The UAE-funded Puntland Maritime Police Force training program was initially conducted by Saracen International/Sterling Corporate Services (SCS). The partnership was criticized by the Somalia and Eritrea Monitoring Group (SEMG), which accused the SCS and PMPF in several reports of trying to form a "private army" in contravention of the 1992 arms embargo against Somalia. Follow-up investigations by Robert Young Pelton's Somalia Report and Dissident Nation concluded that the allegations were largely unfounded and politically motivated. According to the Somalia Report, the SEMG papers constituted a deliberate attempt to shut down the PMPF. A few days after the Force was positively profiled in a Fox News piece by Lt. Colonel Oliver North, who was broadcasting live from Puntland on a PMPF training operation, two disparaging articles from South Africa-based publications also surfaced. The Somalia Report suggested that their timing pointed to a "looming back room media brawl" since both articles cited Bryden and/or the SEMG as a source and featured identical talking points. The Puntland government shortly afterwards released a press statement where it likewise rejected the accusations, suggesting that the "SEMG reports to the U.N. Security Council have been drafted in an unprofessional manner and intentionally biased against the Puntland Government's consistent anti-piracy activities."
Following a closed-door pact reportedly reached between the PMPF's UAE sponsor and UN officials to ensure compliance with international law, the Puntland authorities opted to end Sterling's work contract. According to SCS's lawyer, Wilna Lubbe, the "contract was terminated by agreement as the Government of Puntland now has the capacity to proceed with its antipiracy programme".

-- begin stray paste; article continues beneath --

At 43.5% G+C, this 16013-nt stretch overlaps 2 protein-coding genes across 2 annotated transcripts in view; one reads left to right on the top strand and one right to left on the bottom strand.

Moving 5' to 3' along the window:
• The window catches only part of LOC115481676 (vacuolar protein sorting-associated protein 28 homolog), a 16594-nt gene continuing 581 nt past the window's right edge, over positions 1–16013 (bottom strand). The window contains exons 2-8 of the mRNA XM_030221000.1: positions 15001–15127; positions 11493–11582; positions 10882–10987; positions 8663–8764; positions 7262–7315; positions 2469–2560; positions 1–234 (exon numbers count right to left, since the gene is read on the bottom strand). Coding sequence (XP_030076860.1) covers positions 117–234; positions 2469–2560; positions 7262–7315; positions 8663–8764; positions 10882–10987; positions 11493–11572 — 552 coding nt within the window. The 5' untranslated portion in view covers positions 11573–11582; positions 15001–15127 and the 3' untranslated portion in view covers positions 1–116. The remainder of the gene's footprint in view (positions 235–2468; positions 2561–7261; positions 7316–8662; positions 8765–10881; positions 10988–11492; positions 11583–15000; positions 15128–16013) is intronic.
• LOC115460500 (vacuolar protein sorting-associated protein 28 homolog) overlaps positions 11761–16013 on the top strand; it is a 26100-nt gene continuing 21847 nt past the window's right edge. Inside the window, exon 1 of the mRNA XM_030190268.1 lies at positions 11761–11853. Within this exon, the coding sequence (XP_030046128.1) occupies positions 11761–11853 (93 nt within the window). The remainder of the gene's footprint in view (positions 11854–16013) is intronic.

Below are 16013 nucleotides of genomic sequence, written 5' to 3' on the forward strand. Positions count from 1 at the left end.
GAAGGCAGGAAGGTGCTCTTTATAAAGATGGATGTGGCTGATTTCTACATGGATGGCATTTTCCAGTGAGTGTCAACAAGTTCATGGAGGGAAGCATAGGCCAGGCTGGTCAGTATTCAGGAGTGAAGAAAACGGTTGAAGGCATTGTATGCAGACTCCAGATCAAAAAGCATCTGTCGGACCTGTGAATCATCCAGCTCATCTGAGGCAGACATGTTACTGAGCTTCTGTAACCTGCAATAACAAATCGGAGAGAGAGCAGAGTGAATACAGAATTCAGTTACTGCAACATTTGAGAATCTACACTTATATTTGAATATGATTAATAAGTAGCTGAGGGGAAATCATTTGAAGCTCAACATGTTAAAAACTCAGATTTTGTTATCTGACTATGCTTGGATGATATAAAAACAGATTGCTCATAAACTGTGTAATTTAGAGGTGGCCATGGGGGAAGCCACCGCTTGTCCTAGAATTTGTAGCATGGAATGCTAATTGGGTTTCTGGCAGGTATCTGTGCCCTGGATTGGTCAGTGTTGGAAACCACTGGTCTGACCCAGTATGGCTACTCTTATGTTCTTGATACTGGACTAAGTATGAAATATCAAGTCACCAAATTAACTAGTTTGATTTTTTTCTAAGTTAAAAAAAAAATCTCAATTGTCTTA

In December 2012, a mission by the Working Group on the use of mercenaries assessed the deployment of private military and security companies in Somalia. While commending the Federal Government for its democracy-building efforts, it criticized the regional-based PMPF for operating outside of the constitutional framework allotted for Somalia's national security institutions. The delegation also indicated that the force exclusively reported to the regional president, and suggested that it had launched operations unrelated to piracy, including an alleged attempt to impede a Puntland presidential candidate's campaign in Bosaso. Faiza Patel, the Chairperson of the Working Group, consequently recommended that "the authorities must integrate the force into the agreed-upon Somali national security structure and ensure that it is used strictly for the purposes for which it is intended." Additionally, the delegation concluded that the PMPF was trained by South African personnel from Sterling Corporate Services. It also indicated that although it had received reports suggesting that Sterling/Saracen had previously been found to have violated the UN arms embargo on Somalia and that the firm's activities went beyond training, only some foreign personnel were still involved in the PMPF's operations and most of Saracen's activities had already ended. In addition, the Working Group welcomed the Federal Government's commitment to establish a system for registering and regulating private armed security companies. To this end, it pledged to assist the central authorities in setting up guidelines founded on international best practices in order to strengthen the government's control over the security sector.